This result of our analysis is important when comparing published diversity curves that are based on different time bins. Until now, only few high-resolution total marine Ordovician diversity curves have been published (Sepkoski, 1995; Miller and Foote, 1996; Connolly and Miller, 2002). These curves are based either on the British Series (Sepkoski, 1995; Miller and Foote, 1996) or on c. 8 myr time bins and differ in some aspects from the curves published herein.
The main differences between the earlier approaches and the curves published herein are the extent of the Ordovician diversity plateau and the subsequent start of the Late Ordovician diversity fall. In our new calculations the diversity climaxed during the Sandbian, reached an intermediate maximum during the late Katian and drastically decreased during the Hirnantian. In the earlier calculations the Ordovician diversity climax is reached in the Middle Ordovician Llanvirn (=late Darriwilian) (Miller and Foote, 1996) or in the Late Ordovician Ashgillian (=late Katian-Hirnantian) (Sepkoski, 1995) of the British terminology, respectively, which are not properly defined at global scale.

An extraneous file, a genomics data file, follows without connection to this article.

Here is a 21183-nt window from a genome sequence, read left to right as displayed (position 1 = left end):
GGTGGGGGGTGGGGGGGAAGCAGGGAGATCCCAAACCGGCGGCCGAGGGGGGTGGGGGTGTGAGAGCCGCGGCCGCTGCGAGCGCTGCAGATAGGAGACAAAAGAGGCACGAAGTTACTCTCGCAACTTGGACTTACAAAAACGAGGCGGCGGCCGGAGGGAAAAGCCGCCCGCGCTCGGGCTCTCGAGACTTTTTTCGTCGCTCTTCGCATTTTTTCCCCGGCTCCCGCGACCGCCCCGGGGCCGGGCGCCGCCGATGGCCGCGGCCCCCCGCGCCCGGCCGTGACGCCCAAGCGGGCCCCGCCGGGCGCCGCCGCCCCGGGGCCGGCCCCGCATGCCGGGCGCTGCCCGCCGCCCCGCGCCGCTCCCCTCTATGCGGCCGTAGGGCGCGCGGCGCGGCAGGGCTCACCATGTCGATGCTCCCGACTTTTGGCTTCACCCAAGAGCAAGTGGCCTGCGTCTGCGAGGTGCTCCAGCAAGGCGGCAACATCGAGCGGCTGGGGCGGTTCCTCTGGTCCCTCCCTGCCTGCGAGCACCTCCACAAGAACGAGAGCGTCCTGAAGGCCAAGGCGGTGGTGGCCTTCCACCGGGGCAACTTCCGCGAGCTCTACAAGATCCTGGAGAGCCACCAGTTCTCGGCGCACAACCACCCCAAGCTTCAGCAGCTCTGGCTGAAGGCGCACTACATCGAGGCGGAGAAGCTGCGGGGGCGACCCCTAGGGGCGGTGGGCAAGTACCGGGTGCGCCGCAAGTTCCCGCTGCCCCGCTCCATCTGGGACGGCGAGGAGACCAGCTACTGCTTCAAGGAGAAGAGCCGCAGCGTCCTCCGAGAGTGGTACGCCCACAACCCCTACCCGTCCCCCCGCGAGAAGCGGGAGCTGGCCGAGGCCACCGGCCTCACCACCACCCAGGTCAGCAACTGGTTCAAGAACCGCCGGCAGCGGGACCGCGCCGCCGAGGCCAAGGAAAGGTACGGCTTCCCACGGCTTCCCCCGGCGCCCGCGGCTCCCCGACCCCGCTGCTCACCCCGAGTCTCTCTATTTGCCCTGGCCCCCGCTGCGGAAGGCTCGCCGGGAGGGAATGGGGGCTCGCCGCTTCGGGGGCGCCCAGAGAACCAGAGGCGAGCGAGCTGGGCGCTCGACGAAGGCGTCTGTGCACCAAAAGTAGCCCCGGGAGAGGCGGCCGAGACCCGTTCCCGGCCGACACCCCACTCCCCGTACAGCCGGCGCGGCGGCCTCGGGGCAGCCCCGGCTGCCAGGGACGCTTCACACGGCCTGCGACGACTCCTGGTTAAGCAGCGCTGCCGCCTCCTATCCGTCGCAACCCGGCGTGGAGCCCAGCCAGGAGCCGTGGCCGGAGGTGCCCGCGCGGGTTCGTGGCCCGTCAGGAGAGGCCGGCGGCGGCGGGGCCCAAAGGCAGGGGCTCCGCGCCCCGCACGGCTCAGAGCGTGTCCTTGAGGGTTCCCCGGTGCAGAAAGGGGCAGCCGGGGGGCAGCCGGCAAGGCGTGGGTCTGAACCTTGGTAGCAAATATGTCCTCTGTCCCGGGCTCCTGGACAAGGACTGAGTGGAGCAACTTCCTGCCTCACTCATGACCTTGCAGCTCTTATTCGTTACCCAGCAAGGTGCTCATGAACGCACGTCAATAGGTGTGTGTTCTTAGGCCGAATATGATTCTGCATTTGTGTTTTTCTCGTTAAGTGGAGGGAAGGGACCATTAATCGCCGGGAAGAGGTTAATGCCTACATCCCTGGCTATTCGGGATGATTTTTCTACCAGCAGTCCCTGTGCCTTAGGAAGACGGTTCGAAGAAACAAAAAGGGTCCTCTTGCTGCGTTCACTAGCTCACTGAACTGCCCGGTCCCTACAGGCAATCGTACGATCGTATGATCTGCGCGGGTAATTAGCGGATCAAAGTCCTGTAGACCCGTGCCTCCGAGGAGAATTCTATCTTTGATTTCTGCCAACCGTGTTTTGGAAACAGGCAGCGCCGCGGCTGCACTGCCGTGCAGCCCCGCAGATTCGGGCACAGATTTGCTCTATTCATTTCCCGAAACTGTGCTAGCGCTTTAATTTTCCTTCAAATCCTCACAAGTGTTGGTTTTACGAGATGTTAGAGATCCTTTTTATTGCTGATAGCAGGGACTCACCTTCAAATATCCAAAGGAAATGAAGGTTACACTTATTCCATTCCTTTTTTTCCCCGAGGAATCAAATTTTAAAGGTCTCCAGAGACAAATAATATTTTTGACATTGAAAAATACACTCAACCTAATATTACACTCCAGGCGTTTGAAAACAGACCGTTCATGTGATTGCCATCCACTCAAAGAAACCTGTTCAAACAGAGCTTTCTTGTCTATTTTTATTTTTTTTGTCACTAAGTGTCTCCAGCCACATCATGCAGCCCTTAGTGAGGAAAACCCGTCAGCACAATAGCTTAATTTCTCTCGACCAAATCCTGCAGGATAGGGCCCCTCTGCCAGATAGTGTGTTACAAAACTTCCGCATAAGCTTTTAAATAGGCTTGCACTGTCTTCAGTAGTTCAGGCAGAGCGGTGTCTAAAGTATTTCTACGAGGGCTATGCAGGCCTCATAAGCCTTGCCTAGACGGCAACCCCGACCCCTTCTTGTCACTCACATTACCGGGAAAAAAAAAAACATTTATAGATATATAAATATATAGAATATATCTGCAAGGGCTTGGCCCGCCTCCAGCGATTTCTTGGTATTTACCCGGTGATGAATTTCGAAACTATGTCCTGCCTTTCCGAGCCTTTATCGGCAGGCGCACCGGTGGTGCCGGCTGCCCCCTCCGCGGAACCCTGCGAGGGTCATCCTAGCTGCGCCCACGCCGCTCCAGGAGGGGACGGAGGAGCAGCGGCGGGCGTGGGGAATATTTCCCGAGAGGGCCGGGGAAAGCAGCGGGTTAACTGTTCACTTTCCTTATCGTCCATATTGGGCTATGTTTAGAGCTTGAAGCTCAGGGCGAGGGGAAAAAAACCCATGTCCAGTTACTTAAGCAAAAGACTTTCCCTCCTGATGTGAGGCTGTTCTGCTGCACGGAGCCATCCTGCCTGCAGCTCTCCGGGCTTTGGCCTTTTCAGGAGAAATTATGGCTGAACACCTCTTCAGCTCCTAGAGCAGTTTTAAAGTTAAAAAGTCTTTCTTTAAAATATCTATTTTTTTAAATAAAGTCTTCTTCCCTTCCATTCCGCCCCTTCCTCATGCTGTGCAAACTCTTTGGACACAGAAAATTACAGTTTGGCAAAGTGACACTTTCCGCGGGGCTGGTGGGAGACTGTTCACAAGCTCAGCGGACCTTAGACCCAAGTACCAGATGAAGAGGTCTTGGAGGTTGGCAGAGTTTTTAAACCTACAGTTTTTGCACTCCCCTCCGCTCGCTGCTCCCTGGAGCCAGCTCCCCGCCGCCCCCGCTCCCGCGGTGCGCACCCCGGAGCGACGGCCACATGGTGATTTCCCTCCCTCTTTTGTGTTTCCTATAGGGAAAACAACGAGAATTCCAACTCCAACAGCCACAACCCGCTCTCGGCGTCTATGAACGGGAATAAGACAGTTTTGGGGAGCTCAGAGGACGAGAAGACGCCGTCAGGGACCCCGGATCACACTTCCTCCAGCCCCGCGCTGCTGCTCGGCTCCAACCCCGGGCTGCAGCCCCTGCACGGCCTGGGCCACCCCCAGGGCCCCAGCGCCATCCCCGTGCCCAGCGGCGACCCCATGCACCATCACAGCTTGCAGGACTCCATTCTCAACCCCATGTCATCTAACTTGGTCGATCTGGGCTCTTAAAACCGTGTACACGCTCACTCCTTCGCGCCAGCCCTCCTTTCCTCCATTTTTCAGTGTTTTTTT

The time bin resolution applied herein is significantly higher, and the boundaries between time bins are not congruent. We interpret the resulting differences mainly as an effect of different time binning. Nevertheless, one feature, the massive Darriwilian diversity increase, is robust and visible in almost all published curves (see Connolly and Miller, 2002). This is congruent with, and supports, other recent findings that the GOBE climaxed during the Darriwilian (Rasmussen et al. 2016; Trubovitz and Stigall, 2016)
RNames is a tool to correlate among stratigraphic units. The structure of the database allows for a wide range of queries and applications. Currently three algorithms are available, which calculate a set of correlation tables with Ordovician stratigraphic units time binned into high-resolution chronostratigraphic slices (Time Slices, Webby et al., 2004; Stage Slices, Bergström et al., 2009; and Global Stages, Cooper et al., 2012).
The ease of availability of differently binned stratigraphic units and the potential to create new schemes is one of the main advantages and aims of RNames. Different time-binned stratigraphic units can be matched with other databases and allow for simultaneous up-to-date analyses of stratigraphically constrained estimates at various resolutions and in various schemes.